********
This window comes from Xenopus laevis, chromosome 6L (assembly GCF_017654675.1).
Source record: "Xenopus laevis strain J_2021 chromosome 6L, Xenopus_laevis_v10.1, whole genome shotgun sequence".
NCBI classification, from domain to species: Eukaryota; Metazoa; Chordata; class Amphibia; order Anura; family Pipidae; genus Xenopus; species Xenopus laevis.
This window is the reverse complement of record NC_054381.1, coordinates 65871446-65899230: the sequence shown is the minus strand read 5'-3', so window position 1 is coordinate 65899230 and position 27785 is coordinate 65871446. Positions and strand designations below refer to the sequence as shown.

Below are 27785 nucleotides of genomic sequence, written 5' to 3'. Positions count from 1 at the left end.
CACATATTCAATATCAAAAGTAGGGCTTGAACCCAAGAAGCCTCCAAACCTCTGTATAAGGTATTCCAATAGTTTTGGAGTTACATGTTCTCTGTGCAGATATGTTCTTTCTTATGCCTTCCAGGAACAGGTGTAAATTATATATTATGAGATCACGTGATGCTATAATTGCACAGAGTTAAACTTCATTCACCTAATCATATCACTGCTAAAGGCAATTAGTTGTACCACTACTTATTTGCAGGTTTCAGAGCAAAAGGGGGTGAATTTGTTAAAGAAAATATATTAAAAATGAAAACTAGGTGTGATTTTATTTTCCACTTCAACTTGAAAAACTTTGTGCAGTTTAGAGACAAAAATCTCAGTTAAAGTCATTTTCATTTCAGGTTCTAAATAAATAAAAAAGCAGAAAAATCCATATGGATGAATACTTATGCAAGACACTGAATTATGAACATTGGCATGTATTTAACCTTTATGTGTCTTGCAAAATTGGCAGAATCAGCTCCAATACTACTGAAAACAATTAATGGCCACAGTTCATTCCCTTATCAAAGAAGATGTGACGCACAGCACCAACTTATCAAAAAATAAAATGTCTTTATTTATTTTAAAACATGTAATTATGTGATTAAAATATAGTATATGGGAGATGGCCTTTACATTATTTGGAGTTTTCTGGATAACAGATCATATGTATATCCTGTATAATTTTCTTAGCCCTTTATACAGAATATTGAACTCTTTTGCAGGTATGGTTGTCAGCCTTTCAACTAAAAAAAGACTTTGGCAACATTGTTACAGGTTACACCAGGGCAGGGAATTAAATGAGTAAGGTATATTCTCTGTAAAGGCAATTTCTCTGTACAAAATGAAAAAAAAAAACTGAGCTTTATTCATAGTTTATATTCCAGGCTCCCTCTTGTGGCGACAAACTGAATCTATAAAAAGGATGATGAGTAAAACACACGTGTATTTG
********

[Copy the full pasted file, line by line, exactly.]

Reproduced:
This window comes from Xenopus laevis, chromosome 6L (assembly GCF_017654675.1).
Source record: "Xenopus laevis strain J_2021 chromosome 6L, Xenopus_laevis_v10.1, whole genome shotgun sequence".
NCBI classification, from domain to species: Eukaryota; Metazoa; Chordata; class Amphibia; order Anura; family Pipidae; genus Xenopus; species Xenopus laevis.
This window is the reverse complement of record NC_054381.1, coordinates 65871446-65899230: the sequence shown is the minus strand read 5'-3', so window position 1 is coordinate 65899230 and position 27785 is coordinate 65871446. Positions and strand designations below refer to the sequence as shown.

Below are 27785 nucleotides of genomic sequence, written 5' to 3'. Positions count from 1 at the left end.
CACATATTCAATATCAAAAGTAGGGCTTGAACCCAAGAAGCCTCCAAACCTCTGTATAAGGTATTCCAATAGTTTTGGAGTTACATGTTCTCTGTGCAGATATGTTCTTTCTTATGCCTTCCAGGAACAGGTGTAAATTATATATTATGAGATCACGTGATGCTATAATTGCACAGAGTTAAACTTCATTCACCTAATCATATCACTGCTAAAGGCAATTAGTTGTACCACTACTTATTTGCAGGTTTCAGAGCAAAAGGGGGTGAATTTGTTAAAGAAAATATATTAAAAATGAAAACTAGGTGTGATTTTATTTTCCACTTCAACTTGAAAAACTTTGTGCAGTTTAGAGACAAAAATCTCAGTTAAAGTCATTTTCATTTCAGGTTCTAAATAAATAAAAAAGCAGAAAAATCCATATGGATGAATACTTATGCAAGACACTGAATTATGAACATTGGCATGTATTTAACCTTTATGTGTCTTGCAAAATTGGCAGAATCAGCTCCAATACTACTGAAAACAATTAATGGCCACAGTTCATTCCCTTATCAAAGAAGATGTGACGCACAGCACCAACTTATCAAAAAATAAAATGTCTTTATTTATTTTAAAACATGTAATTATGTGATTAAAATATAGTATATGGGAGATGGCCTTTACATTATTTGGAGTTTTCTGGATAACAGATCATATGTATATCCTGTATAATTTTCTTAGCCCTTTATACAGAATATTGAACTCTTTTGCAGGTATGGTTGTCAGCCTTTCAACTAAAAAAAGACTTTGGCAACATTGTTACAGGTTACACCAGGGCAGGGAATTAAATGAGTAAGGTATATTCTCTGTAAAGGCAATTTCTCTGTACAAAATGAAAAAAAAAAACTGAGCTTTATTCATAGTTTATATTCCAGGCTCCCTCTTGTGGCGACAAACTGAATCTATAAAAAGGATGATGAGTAAAACACACGTGTATTTG